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Abstract

Objective

To determine whether sex plays a role in the time to diagnosis of systemic sclerosis (SSc).

Methods

In the Canadian Scleroderma Research Group registry, dates of onset of Raynaud's phenomenon, the first non–Raynaud's disease symptom, and diagnosis were recorded based on patient reports. Association between sex and time to diagnosis was assessed for the group as a whole and stratified based on extent of skin involvement, either limited or diffuse.

Results

Of the 408 patients studied (347 women, 61 men, 44% with diffuse cutaneous SSc), the time to diagnosis after the onset of Raynaud's phenomenon was significantly longer for women than men (log rank P = 0.001), but not significantly different after the onset of the first non–Raynaud's disease manifestation. In an analysis stratified by limited or diffuse status, the time to diagnosis from onset of Raynaud's phenomenon was also significantly longer for women than men with diffuse cutaneous SSc (log rank P = 0.008). A trend toward a longer period between onset of Raynaud's phenomenon and SSc diagnosis was observed in women compared with men with limited cutaneous SSc (median 4.6 years in women versus 2.1 years in men; P = 0.085), and there was no sex difference in time to diagnosis after the onset of the first non–Raynaud's disease manifestation.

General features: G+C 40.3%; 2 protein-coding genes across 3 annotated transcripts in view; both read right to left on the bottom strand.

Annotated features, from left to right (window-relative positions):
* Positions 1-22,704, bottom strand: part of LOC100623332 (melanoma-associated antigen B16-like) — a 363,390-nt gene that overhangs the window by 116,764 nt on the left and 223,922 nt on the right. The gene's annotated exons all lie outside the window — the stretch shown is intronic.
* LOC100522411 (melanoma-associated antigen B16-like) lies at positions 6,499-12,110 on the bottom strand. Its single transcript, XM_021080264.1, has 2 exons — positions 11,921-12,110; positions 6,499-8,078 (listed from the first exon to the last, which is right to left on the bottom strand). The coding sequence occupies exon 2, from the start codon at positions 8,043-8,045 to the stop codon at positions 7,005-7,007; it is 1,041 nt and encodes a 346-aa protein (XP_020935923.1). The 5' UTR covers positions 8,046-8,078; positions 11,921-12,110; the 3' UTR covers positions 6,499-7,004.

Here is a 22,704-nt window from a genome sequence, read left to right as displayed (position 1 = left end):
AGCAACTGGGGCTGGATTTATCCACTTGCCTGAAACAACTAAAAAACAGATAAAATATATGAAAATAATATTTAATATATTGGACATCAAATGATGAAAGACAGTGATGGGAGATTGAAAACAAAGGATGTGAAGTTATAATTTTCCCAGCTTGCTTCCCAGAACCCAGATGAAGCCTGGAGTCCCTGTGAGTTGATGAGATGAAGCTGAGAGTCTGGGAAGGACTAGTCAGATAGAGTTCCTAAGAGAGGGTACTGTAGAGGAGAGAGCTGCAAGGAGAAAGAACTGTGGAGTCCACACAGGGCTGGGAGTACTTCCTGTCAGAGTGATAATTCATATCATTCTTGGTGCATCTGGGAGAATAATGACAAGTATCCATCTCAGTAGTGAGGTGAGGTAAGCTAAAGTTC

Conclusion

In SSc, the time to diagnosis is longer for women than men after the onset of Raynaud's phenomenon, suggesting that there may be possible biologic differences in the progression of disease or in the health care trajectories of men and women with early SSc.